(Bloomberg) -- Steve Wynn can’t drop a court fight with his ex-wife Elaine that’s blocking both of them from selling their shares in Wynn Resorts Ltd., a judge said.
The casino mogul argued that the dispute over the validity of an agreement locking up the divorced couple’s stock was moot, but a Nevada judge didn’t agree.
The ruling Friday leaves in place the six-year, three-way court battle among the casino mogul, his ex-wife and his former business partner Kazuo Okada. It preserves the status quo that has barred Elaine Wynn from controlling her $1.6 billion stake in Wynn Resorts, and it may prevent Steve Wynn from divesting part of his stake should regulators require it because of the allegations of sexual misconduct against him.
Nevada District Court Judge Elizabeth Gonzalez in Las Vegas said she denied Steve Wynn’s request because the validity of the stockholders agreement is too intertwined with other issues in the lawsuit, including the forced redemption of Okada’s shares six years ago.
Lawyers for Aruze USA, Okada’s former holding company, and Elaine Wynn opposed the request.
Wynn, 76, stepped down Feb. 6 as chairman and chief executive of his namesake company. Gaming regulators in Nevada, Macau and Massachusetts, where the company is building a $2.4 billion casino, have said they’re looking into the accusations, reported by the Wall Street Journal, that Wynn pressured employees at his Las Vegas resort over many years to have sex with him. He has denied the allegations.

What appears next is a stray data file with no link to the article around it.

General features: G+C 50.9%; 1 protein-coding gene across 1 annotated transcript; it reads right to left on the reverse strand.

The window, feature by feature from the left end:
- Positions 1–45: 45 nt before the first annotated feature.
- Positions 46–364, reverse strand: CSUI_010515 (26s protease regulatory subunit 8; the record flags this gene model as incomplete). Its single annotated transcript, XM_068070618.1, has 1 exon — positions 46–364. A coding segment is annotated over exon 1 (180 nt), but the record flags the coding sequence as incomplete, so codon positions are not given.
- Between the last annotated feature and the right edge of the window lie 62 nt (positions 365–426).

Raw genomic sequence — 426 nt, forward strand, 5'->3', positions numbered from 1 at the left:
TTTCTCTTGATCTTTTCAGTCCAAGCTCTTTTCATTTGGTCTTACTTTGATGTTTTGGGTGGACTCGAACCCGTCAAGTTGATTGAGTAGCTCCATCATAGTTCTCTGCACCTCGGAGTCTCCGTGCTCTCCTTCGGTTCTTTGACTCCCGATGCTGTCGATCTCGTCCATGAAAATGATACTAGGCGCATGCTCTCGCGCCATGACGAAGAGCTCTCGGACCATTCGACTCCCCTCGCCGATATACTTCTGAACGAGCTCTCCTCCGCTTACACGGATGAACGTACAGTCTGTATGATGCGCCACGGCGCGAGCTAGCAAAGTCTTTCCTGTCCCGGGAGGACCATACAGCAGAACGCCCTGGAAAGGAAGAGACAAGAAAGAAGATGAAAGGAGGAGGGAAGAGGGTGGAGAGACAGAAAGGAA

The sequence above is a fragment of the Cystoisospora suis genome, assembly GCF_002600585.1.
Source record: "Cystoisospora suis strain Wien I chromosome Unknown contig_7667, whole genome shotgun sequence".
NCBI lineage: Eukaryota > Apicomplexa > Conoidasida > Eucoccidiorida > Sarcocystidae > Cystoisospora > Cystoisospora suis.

Mark Ferrario, a lawyer for Elaine Wynn, said she wanted full and complete relief on all her claims, not just the ones Steve Wynn sought to dismiss.
“Because of his own conduct, he’s now under scrutiny,” Ferrario said at the hearing. “They are desperately trying to avoid a devastating consequence coming down from regulators.”
After his resignation, Wynn conceded that the 2010 stockholders agreement, which prevented his ex-wife from selling her shares without his permission, wasn’t enforceable. Elaine Wynn has sought a court ruling that the agreement was invalid.
Wynn, who owns 12 percent of the company’s shares, has said he has no immediate plans to sell.
The case is Wynn Resorts Ltd. v. Okada, A-12-656710-B, Clark County, Nevada, District Court (Las Vegas).
©2018 Bloomberg L.P.